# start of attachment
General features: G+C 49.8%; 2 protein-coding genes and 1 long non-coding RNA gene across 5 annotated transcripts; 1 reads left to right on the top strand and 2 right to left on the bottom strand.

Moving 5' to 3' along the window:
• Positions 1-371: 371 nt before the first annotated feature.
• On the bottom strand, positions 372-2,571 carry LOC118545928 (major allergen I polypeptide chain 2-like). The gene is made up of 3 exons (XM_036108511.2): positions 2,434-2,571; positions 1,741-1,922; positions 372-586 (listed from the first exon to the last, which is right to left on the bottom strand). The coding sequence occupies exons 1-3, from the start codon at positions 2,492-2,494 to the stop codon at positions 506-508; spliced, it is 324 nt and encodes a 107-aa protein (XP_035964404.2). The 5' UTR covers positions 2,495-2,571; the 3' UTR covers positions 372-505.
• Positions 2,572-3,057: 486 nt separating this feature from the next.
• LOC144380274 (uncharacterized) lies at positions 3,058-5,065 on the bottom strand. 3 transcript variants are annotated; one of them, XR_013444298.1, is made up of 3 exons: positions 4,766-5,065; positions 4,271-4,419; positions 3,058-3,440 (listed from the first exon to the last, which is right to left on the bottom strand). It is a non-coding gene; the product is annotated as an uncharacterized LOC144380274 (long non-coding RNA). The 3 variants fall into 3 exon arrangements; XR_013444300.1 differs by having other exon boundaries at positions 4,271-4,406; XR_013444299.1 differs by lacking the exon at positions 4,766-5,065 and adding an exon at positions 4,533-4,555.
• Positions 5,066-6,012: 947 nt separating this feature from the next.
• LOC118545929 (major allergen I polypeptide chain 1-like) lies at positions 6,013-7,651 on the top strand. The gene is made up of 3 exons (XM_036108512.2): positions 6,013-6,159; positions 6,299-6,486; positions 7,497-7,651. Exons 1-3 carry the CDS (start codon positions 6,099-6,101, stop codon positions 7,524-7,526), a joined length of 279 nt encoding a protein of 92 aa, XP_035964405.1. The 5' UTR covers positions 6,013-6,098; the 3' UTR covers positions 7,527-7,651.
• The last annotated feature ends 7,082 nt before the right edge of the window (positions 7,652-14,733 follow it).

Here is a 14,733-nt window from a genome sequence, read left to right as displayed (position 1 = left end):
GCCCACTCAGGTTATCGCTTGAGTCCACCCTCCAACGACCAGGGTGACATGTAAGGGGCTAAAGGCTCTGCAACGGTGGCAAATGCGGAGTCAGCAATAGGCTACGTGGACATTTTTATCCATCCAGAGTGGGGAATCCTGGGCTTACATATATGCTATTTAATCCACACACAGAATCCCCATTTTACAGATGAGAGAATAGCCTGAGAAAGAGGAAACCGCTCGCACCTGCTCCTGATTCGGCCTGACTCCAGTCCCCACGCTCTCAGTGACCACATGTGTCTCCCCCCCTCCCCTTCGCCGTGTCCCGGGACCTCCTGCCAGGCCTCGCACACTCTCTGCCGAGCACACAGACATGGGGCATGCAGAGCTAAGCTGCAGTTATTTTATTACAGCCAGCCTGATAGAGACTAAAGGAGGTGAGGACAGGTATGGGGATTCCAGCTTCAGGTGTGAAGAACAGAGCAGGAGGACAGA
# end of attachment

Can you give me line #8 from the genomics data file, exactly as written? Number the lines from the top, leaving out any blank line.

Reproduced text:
• LOC118545929 (major allergen I polypeptide chain 1-like) lies at positions 6,013-7,651 on the top strand. The gene is made up of 3 exons (XM_036108512.2): positions 6,013-6,159; positions 6,299-6,486; positions 7,497-7,651. Exons 1-3 carry the CDS (start codon positions 6,099-6,101, stop codon positions 7,524-7,526), a joined length of 279 nt encoding a protein of 92 aa, XP_035964405.1. The 5' UTR covers positions 6,013-6,098; the 3' UTR covers positions 7,527-7,651.